Diamond in the rough

Now and again, you read about some painting worth millions unearthed from the dustbin of history. This time it’s the work of Renaissance great Raphael (Raffaello Sanzio), yellowed with age and varnish, discovered atop a doorway at a home in Scotland.

Credit for spotting the painting, “The Virgin” valued at $26 million, goes to British art historian Bedor Grosvenor who happened on it while walking through the historic home of the earls and marquesses of Aberdeen.

He was mining the house for treasures for the BBC series Fake or Fortune and told the press he wouldn’t have noticed the Raphael if he hadn’t brought along magnifiers and extra lighting.

The real deal

Records show that the painting was originally purchased as a Raphael but was later downgraded to an “after Raphael,” which suggested to Grosvenor that there was an original of the image somewhere. But on closer inspection, he saw it was “too good” to be a copy” and asked the National Trust for Scotland, custodian of the house and its contents since 1976, to allow the work to be cleaned.

The unvarnished version proved to Grosvenor that it was a work of “extreme beauty” - the kind that can have you marveling at it and asking, “How did he do that?” The painting is certainly in sync with the Renaissance tenets of harmony, naturalism and expression and also fits right in with Raphael’s other versions of Madonna, like “The Madonna of the Chair,” which he rendered on a round picture plane to emphasize the soft air of repose.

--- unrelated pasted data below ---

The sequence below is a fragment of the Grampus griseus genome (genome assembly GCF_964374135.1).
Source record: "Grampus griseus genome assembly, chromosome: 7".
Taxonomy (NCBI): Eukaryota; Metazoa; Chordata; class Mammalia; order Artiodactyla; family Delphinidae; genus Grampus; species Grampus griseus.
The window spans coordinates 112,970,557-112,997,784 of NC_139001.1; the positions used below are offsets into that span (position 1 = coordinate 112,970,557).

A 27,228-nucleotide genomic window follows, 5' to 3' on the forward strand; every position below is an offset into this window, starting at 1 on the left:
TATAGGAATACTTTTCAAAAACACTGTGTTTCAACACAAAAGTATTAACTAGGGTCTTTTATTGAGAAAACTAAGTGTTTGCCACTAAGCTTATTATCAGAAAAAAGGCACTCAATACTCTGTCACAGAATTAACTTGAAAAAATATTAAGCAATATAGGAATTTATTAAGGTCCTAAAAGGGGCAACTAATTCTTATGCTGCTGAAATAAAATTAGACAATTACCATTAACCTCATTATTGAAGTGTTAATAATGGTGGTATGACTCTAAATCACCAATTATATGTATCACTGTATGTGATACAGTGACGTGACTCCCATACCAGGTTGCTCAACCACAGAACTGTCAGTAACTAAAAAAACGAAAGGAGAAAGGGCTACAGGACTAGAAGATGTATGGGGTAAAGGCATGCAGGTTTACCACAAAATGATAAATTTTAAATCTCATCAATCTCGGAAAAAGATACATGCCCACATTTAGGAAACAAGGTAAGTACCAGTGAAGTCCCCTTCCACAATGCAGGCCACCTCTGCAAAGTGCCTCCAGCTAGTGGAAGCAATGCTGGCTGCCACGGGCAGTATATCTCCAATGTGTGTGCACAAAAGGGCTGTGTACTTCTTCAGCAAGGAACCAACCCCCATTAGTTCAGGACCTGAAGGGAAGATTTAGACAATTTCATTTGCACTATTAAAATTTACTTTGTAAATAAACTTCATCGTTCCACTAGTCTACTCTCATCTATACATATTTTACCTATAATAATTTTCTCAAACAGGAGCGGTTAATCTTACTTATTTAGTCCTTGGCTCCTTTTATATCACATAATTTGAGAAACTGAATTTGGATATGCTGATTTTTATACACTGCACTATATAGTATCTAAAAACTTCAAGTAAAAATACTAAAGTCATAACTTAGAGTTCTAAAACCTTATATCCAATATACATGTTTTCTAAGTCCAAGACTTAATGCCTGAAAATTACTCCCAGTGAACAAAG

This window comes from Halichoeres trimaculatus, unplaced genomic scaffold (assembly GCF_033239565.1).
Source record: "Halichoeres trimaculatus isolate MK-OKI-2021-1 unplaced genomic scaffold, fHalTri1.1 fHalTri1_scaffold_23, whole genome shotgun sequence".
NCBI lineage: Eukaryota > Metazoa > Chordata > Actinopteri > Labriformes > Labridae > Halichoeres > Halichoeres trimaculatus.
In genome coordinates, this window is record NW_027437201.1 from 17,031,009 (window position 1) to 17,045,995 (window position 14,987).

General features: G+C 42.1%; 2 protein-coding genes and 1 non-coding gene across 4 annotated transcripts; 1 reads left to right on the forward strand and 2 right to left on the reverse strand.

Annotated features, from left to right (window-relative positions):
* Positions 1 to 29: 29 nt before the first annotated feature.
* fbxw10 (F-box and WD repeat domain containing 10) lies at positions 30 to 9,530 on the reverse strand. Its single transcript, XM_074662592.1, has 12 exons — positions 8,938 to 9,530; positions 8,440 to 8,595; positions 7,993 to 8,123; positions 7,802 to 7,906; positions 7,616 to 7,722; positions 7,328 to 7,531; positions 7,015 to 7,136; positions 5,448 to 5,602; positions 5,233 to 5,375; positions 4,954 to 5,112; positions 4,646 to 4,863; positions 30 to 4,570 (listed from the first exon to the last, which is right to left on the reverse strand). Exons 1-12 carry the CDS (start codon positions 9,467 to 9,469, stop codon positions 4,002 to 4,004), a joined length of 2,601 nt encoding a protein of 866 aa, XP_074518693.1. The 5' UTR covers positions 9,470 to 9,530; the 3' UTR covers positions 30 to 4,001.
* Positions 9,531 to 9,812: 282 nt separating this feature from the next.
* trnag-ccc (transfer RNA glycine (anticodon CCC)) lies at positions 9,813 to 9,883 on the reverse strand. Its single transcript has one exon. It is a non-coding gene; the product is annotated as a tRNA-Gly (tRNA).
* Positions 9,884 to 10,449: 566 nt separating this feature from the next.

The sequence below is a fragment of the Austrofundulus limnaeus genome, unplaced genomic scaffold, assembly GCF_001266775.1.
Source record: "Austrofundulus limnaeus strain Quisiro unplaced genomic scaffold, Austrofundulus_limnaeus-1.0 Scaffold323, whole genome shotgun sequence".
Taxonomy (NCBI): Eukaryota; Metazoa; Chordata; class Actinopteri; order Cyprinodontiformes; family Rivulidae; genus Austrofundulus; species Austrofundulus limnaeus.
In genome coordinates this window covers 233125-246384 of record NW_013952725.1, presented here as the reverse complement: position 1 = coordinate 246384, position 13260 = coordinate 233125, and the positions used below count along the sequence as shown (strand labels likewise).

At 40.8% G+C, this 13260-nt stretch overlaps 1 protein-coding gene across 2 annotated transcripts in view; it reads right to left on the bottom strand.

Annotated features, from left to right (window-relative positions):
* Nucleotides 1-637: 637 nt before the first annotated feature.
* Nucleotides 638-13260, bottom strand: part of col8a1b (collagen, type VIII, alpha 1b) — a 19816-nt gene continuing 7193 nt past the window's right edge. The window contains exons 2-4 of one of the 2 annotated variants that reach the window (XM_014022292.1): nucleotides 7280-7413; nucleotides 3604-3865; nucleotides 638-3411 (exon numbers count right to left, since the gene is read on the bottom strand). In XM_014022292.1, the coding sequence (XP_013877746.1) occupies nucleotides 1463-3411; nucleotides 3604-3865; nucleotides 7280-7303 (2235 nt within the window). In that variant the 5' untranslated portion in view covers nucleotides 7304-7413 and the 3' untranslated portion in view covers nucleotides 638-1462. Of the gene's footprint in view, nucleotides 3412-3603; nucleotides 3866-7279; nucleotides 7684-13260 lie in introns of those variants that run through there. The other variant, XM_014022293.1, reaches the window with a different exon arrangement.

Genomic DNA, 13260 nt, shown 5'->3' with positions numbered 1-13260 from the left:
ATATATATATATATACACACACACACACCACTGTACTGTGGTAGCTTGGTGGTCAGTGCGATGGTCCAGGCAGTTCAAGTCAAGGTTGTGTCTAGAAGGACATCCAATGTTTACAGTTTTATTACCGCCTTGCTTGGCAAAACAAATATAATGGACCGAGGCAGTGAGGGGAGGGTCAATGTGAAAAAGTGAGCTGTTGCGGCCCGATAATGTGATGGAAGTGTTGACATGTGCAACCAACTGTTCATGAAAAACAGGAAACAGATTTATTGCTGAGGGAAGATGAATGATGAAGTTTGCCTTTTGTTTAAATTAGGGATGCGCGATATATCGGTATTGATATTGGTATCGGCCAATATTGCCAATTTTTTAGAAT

Sketches tell the story

Grosvenor also found an under-drawing in “The Virgin,” which he saw as “creative intervention.” To this column the under-drawing is further evidence that “The Virgin” was indeed a painting by Raphael. It was his habit to make several preliminary sketches of figures in different poses. The pose he chose for “The Madonna of the Chair,” for example, ensured that the curves of the mother’s embrace and the bend of Saint John toward the Christ child rounded off the round shape of the canvas - all to enhance the air of serenity – the same air in the Madonna in “The Virgin.”

Self-doubt of a master

Raphael’s extra effort of making preliminary drawings reflects his usual zeal to get thing just right.

One look at “The Virgin,” a consummate image of stillness and calm, suggests that he succeeded. This artist was even known to torment himself with worry, especially in conveying the idea of beauty. For a commission at the Vatican, he wrote to his friend, Count Baldassare Castiglione that even though he made drawing after drawing based on the Count’s suggestions, he fretted that the results of his effort weren’t good enough.

While admitting that all who saw his drawings were satisfied, he said he didn’t satisfy himself. And he confessed that no matter how he strived to attain artistic excellence, he doubted he had what it took to get there. Imagine that.

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